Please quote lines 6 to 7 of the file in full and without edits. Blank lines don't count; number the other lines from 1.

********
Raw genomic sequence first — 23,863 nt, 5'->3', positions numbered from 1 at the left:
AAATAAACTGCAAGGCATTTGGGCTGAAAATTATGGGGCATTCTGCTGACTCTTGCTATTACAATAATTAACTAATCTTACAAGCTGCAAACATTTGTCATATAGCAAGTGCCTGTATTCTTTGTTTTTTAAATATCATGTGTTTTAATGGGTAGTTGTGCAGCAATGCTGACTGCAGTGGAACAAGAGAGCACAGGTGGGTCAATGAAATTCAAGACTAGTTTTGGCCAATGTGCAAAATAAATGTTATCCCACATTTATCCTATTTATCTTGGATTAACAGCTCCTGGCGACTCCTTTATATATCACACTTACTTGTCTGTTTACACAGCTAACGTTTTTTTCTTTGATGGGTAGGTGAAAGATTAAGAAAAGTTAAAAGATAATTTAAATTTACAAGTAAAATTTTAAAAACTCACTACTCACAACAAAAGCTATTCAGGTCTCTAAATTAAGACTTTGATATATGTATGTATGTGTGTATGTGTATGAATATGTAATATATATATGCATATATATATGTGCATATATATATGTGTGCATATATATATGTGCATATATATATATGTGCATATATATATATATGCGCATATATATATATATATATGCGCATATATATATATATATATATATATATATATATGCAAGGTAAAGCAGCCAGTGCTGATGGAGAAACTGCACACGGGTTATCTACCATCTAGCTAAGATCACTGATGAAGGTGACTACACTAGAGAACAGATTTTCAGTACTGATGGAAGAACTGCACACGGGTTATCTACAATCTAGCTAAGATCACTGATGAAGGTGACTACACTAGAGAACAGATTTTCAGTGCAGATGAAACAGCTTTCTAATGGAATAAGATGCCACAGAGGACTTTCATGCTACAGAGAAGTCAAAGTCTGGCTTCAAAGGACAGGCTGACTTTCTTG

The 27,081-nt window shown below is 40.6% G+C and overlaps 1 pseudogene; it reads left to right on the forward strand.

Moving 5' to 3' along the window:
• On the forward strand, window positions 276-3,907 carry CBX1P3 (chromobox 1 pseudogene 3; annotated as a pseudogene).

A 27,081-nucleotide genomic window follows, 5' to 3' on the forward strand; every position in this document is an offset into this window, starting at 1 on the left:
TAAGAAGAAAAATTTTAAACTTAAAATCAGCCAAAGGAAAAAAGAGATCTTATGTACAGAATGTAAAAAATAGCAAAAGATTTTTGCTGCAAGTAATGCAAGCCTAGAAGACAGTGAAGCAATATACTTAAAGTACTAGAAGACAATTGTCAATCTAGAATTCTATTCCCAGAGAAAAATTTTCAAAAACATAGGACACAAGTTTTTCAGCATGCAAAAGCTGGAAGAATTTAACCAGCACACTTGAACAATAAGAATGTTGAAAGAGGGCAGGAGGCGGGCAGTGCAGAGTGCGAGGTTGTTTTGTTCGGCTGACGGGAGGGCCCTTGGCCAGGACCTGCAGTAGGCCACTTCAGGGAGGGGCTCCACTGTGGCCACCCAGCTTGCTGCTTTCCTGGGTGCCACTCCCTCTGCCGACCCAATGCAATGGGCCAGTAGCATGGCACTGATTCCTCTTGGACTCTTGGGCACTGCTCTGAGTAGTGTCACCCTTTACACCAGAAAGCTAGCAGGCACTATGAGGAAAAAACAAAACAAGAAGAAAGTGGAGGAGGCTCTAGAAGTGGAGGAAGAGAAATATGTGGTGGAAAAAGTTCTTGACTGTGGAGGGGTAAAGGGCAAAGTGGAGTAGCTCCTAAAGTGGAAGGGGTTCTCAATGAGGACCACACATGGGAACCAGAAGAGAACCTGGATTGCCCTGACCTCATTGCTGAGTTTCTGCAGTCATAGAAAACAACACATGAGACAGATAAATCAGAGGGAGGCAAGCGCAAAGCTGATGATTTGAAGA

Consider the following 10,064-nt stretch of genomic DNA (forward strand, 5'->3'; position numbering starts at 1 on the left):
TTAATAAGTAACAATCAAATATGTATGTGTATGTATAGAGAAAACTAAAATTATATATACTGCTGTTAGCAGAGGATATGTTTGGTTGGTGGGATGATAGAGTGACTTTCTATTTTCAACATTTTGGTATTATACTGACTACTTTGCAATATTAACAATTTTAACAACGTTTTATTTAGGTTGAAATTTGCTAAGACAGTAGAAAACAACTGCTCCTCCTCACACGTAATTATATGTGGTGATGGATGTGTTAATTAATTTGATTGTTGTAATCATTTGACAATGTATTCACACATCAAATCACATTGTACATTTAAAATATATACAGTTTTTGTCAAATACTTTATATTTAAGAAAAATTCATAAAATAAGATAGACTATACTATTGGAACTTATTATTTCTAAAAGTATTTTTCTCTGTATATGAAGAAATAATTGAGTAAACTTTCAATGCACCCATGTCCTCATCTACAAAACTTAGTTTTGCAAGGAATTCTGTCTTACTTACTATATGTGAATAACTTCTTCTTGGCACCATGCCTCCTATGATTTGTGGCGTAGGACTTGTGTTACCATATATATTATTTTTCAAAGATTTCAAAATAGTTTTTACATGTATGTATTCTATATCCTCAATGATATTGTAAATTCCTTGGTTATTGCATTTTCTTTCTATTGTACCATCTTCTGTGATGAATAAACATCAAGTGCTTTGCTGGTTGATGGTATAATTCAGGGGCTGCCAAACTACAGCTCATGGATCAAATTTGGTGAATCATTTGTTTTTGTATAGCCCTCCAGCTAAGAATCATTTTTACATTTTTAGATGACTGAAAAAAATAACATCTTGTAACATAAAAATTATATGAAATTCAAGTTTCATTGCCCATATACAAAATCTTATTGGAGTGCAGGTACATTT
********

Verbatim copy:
A 27,081-nucleotide genomic window follows, 5' to 3' on the forward strand; every position in this document is an offset into this window, starting at 1 on the left:
TAAGAAGAAAAATTTTAAACTTAAAATCAGCCAAAGGAAAAAAGAGATCTTATGTACAGAATGTAAAAAATAGCAAAAGATTTTTGCTGCAAGTAATGCAAGCCTAGAAGACAGTGAAGCAATATACTTAAAGTACTAGAAGACAATTGTCAATCTAGAATTCTATTCCCAGAGAAAAATTTTCAAAAACATAGGACACAAGTTTTTCAGCATGCAAAAGCTGGAAGAATTTAACCAGCACACTTGAACAATAAGAATGTTGAAAGAGGGCAGGAGGCGGGCAGTGCAGAGTGCGAGGTTGTTTTGTTCGGCTGACGGGAGGGCCCTTGGCCAGGACCTGCAGTAGGCCACTTCAGGGAGGGGCTCCACTGTGGCCACCCAGCTTGCTGCTTTCCTGGGTGCCACTCCCTCTGCCGACCCAATGCAATGGGCCAGTAGCATGGCACTGATTCCTCTTGGACTCTTGGGCACTGCTCTGAGTAGTGTCACCCTTTACACCAGAAAGCTAGCAGGCACTATGAGGAAAAAACAAAACAAGAAGAAAGTGGAGGAGGCTCTAGAAGTGGAGGAAGAGAAATATGTGGTGGAAAAAGTTCTTGACTGTGGAGGGGTAAAGGGCAAAGTGGAGTAGCTCCTAAAGTGGAAGGGGTTCTCAATGAGGACCACACATGGGAACCAGAAGAGAACCTGGATTGCCCTGACCTCATTGCTGAGTTTCTGCAGTCATAGAAAACAACACATGAGACAGATAAATCAGAGGGAGGCAAGCGCAAAGCTGATGATTTGAAGA